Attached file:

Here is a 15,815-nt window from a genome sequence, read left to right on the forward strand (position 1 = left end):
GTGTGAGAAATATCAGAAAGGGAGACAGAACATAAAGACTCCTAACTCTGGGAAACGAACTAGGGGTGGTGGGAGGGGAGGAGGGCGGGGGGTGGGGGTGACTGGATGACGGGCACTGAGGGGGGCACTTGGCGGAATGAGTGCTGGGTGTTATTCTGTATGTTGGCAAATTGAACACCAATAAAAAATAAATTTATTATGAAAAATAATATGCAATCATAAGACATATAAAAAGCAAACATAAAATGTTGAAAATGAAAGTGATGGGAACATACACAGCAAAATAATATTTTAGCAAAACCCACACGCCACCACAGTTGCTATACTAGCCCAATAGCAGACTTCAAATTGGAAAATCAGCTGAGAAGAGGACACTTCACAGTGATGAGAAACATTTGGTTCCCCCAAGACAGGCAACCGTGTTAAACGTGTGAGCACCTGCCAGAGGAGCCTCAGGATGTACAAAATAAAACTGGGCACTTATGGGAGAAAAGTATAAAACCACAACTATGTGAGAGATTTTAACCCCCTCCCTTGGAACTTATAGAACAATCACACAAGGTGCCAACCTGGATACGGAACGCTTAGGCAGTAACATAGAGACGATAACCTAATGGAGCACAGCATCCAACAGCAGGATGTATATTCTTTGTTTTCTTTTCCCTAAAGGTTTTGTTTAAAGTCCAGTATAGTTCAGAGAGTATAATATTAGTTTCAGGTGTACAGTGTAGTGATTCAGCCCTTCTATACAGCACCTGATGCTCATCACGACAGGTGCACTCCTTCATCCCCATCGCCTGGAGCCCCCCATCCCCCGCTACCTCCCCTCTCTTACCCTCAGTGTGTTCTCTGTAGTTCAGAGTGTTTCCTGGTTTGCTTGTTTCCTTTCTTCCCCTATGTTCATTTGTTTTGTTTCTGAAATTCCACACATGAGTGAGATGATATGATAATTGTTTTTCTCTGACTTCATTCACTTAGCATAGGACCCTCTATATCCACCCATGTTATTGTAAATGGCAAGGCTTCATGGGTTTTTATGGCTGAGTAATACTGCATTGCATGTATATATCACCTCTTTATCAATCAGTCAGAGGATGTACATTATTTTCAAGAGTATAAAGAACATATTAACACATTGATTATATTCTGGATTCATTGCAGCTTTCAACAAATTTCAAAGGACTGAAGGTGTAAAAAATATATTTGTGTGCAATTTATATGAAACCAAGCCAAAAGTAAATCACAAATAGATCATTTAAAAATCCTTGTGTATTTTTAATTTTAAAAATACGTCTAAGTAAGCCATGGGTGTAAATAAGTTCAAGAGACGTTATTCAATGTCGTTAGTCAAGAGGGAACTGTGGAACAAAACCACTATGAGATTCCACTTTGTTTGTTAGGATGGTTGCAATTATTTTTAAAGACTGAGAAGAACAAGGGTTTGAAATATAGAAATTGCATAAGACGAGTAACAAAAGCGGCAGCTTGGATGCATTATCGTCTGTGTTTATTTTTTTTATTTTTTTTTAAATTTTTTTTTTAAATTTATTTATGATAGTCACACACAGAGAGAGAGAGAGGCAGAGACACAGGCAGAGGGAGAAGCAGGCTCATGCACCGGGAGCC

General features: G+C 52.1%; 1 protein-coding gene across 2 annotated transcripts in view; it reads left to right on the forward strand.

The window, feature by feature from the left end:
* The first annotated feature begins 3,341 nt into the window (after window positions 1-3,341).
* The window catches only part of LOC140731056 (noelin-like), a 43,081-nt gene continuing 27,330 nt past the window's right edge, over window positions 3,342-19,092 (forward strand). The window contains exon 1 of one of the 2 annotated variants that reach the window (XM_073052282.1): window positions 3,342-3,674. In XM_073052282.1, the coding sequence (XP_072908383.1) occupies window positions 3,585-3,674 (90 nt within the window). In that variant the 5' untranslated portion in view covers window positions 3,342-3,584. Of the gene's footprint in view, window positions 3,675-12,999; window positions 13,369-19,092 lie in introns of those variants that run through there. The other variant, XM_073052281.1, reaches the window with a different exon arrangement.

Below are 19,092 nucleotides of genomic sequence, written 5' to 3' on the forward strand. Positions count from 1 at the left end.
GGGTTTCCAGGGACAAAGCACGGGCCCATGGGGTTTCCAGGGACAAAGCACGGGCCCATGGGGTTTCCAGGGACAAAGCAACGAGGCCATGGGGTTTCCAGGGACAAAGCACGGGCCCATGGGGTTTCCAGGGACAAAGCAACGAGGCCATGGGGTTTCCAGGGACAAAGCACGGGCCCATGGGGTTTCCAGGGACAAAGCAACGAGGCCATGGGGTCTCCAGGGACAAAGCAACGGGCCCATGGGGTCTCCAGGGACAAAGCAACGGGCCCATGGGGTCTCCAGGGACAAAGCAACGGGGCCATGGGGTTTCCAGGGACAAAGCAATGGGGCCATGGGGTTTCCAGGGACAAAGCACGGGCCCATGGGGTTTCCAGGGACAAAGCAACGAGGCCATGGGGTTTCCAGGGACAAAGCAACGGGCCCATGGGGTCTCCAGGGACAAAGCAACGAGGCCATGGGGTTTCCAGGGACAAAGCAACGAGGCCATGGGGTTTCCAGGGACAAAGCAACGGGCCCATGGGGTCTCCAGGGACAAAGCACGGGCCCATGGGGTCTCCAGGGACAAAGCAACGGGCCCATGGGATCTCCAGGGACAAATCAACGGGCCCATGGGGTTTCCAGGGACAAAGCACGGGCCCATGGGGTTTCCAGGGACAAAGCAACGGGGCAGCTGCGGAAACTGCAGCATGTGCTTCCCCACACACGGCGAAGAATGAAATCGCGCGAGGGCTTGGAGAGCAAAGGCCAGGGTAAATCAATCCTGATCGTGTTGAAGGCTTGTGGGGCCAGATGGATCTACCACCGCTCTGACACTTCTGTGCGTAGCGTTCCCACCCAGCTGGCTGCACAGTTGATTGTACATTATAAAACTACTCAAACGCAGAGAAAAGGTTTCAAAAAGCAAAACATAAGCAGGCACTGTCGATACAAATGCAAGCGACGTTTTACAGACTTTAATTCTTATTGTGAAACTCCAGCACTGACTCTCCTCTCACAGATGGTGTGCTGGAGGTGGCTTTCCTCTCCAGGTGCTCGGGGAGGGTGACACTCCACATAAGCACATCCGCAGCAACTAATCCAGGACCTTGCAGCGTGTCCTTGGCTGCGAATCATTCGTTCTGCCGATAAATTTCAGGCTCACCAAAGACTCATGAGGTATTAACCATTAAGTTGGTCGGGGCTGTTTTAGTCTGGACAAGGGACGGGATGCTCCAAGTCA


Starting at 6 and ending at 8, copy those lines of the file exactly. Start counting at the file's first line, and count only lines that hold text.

* The window catches only part of LOC140731056 (noelin-like), a 43,081-nt gene continuing 27,330 nt past the window's right edge, over window positions 3,342-19,092 (forward strand). The window contains exon 1 of one of the 2 annotated variants that reach the window (XM_073052282.1): window positions 3,342-3,674. In XM_073052282.1, the coding sequence (XP_072908383.1) occupies window positions 3,585-3,674 (90 nt within the window). In that variant the 5' untranslated portion in view covers window positions 3,342-3,584. Of the gene's footprint in view, window positions 3,675-12,999; window positions 13,369-19,092 lie in introns of those variants that run through there. The other variant, XM_073052281.1, reaches the window with a different exon arrangement.

Below are 19,092 nucleotides of genomic sequence, written 5' to 3' on the forward strand. Positions count from 1 at the left end.
GGGTTTCCAGGGACAAAGCACGGGCCCATGGGGTTTCCAGGGACAAAGCACGGGCCCATGGGGTTTCCAGGGACAAAGCAACGAGGCCATGGGGTTTCCAGGGACAAAGCACGGGCCCATGGGGTTTCCAGGGACAAAGCAACGAGGCCATGGGGTTTCCAGGGACAAAGCACGGGCCCATGGGGTTTCCAGGGACAAAGCAACGAGGCCATGGGGTCTCCAGGGACAAAGCAACGGGCCCATGGGGTCTCCAGGGACAAAGCAACGGGCCCATGGGGTCTCCAGGGACAAAGCAACGGGGCCATGGGGTTTCCAGGGACAAAGCAATGGGGCCATGGGGTTTCCAGGGACAAAGCACGGGCCCATGGGGTTTCCAGGGACAAAGCAACGAGGCCATGGGGTTTCCAGGGACAAAGCAACGGGCCCATGGGGTCTCCAGGGACAAAGCAACGAGGCCATGGGGTTTCCAGGGACAAAGCAACGAGGCCATGGGGTTTCCAGGGACAAAGCAACGGGCCCATGGGGTCTCCAGGGACAAAGCACGGGCCCATGGGGTCTCCAGGGACAAAGCAACGGGCCCATGGGATCTCCAGGGACAAATCAACGGGCCCATGGGGTTTCCAGGGACAAAGCACGGGCCCATGGGGTTTCCAGGGACAAAGCAACGGGGCAGCTGCGGAAACTGCAGCATGTGCTTCCCCACACACGGCGAAGAATGAAATCGCGCGAGGGCTTGGAGAGCAAAGGCCAGGGTAAATCAATCCTGATCGTGTTGAAGGCTTGTGGGGCCAGATGGATCTACCACCGCTCTGACACTTCTGTGCGTAGCGTTCCCACCCAGCTGGCTGCACAGTTGATTGTACATTATAAAACTACTCAAACGCAGAGAAAAGGTTTCAAAAAGCAAAACATAAGCAGGCACTGTCGATACAAATGCAAGCGACGTTTTACAGACTTTAATTCTTATTGTGAAACTCCAGCACTGACTCTCCTCTCACAGATGGTGTGCTGGAGGTGGCTTTCCTCTCCAGGTGCTCGGGGAGGGTGACACTCCACATAAGCACATCCGCAGCAACTAATCCAGGACCTTGCAGCGTGTCCTTGGCTGCGAATCATTCGTTCTGCCGATAAATTTCAGGCTCACCAAAGACTCATGAGGTATTAACCATTAAGTTGGTCGGGGCTGTTTTAGTCTGGACAAGGGACGGGATGCTCCAAGTCA